Wound healing

Complex biologic and molecular events including cell migration, proliferation and extracellular matrix deposition.

Wound healing is a highly organized and complex process involving hemostasis, inflammatory response, proliferation and remodeling.

For wound healing to occur there must be: adequate tissue perfusion, an intact immune system, appropriate wound hydration, removal of necrotic/non-viable tissue, and management of infection if present.

Tissue repair following a wound occurs in a range from underhealing, as occurs in chronic wounds, to over healing, as seen in fibrosis.

A fibroproliferative response mediated by growth factors and cytokines.

Quality and adequacy affected by systemic factors such as nutritional, hormonal, metabolic, and circulatory status of the host tissue, and local factors including the size, location, infection, mechanical factors.

The nature, size and depth of skin injury affect cellular and molecular healing events at the cellular level.

Foreign bodies at a wound site affects the healing process.

Scalpel skin injuries cause less tissue damage than do thermal or radiation injuries resulting in less scarring.

Acute cutaneous wounds with no preceding underlying pathophysiological defect is associated with rapid repair with scar and no regeneration.

In chronic wounds such as in a diabetic ulcer impaired healing occurs.

As many as 4 1/2 million people have been estimated to have chronic wounds.

Three phases: First-exudative phase days 1-4 dominated by vascular, cellular and enzymatic processes that do not add holding strength to the wound. Second-proliferative phase days 5-20, during which epithelialization, wound contraction and connective tissue repair add 15-30% of original tensile strength. Third-remodeling phase during which rearrangement and cross-linking of collagen fibers occur from day 21 to several years with tissue regaining up to 80% of original tensile strength.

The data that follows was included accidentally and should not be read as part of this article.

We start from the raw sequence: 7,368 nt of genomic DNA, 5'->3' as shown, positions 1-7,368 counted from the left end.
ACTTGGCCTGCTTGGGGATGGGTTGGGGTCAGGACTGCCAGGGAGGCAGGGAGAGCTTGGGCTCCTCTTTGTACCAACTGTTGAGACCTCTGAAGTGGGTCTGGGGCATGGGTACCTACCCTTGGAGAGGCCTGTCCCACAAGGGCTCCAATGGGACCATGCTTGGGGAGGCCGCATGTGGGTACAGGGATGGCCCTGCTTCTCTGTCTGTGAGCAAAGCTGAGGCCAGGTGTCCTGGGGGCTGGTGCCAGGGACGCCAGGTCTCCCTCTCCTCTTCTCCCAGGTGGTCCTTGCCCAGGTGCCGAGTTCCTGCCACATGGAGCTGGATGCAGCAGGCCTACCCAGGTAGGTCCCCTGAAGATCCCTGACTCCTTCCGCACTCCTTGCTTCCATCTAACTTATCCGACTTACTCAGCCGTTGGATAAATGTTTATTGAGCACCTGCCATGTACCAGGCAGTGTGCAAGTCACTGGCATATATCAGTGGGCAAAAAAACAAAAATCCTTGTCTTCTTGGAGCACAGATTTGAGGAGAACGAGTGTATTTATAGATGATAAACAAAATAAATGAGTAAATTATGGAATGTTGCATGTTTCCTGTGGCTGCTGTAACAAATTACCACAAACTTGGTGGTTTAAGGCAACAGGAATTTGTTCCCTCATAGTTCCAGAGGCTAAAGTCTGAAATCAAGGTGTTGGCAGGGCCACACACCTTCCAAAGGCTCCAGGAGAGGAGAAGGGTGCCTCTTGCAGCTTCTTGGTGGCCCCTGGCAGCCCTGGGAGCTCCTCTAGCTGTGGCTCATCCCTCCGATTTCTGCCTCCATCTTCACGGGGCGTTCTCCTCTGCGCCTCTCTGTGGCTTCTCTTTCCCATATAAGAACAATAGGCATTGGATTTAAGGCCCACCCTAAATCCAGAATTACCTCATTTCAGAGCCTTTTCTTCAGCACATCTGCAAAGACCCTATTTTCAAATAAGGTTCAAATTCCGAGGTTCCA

Chronic wounds result from a variety of pathological states including: arterial or venous insufficiency, diabetes, undue skin pressure, the presence of a foreign body, and infection.

Dressing management for chronic wounds include: maintaining a moist wound environment, preventing or treating infection, and minimizing skin irritation or friction between the wound and clothing or devices such as wheelchairs.

Dressings do not heal the wound, the body does.

Factors in wound care include protecting periwound skin, forming an effective bacterial barrier that conforms to the wound shape, producing minimal pain during dressing changes, avoiding non-biodegradable fibers being placed into the wound, and maintaining optimal wound temperature and pH.

Dressings deliver debridement or antimicrobial agents.

Absorbent dressings are useful for wounds with heavy exudate.

A moisturizing dressing such as hydrogel is used for dry wounds.

Steile gauzed dressings are standard care.

Wet to dry packing consists of moisten gauze placed into the wound with changes at least once daily, providing debridement.
Wet to dry packing can result in dehydrated wound bed, preventing granulation and matrix  regeneration. Dry wounds are painful and utilization of dry to wet packing should not be in contact with adjacent intact skin around the wound.
((Negative wound pressure))-Delivery of intermittent or continuous atmospheric pressure via a specialized pump connected to a resilient foam surface dressing covered with adhesive drape to maintain a closed environment, may decrease wound size and shorten the time to healing.
Advanced wound dressings are available, but have a little quality evidence supporting their use. 
Dressing such as alginates, foams, hydrocolloids, and hydrogels are intended to maintain a moist wound environment. 
Alginates and foams absorb excess exudate, , white hydrocolloids  prevent tissue dehydration.
Hydrogels hydrate dry wounds and absorb exudate  in overlymoist wounds.

One reply on “Wound healing”

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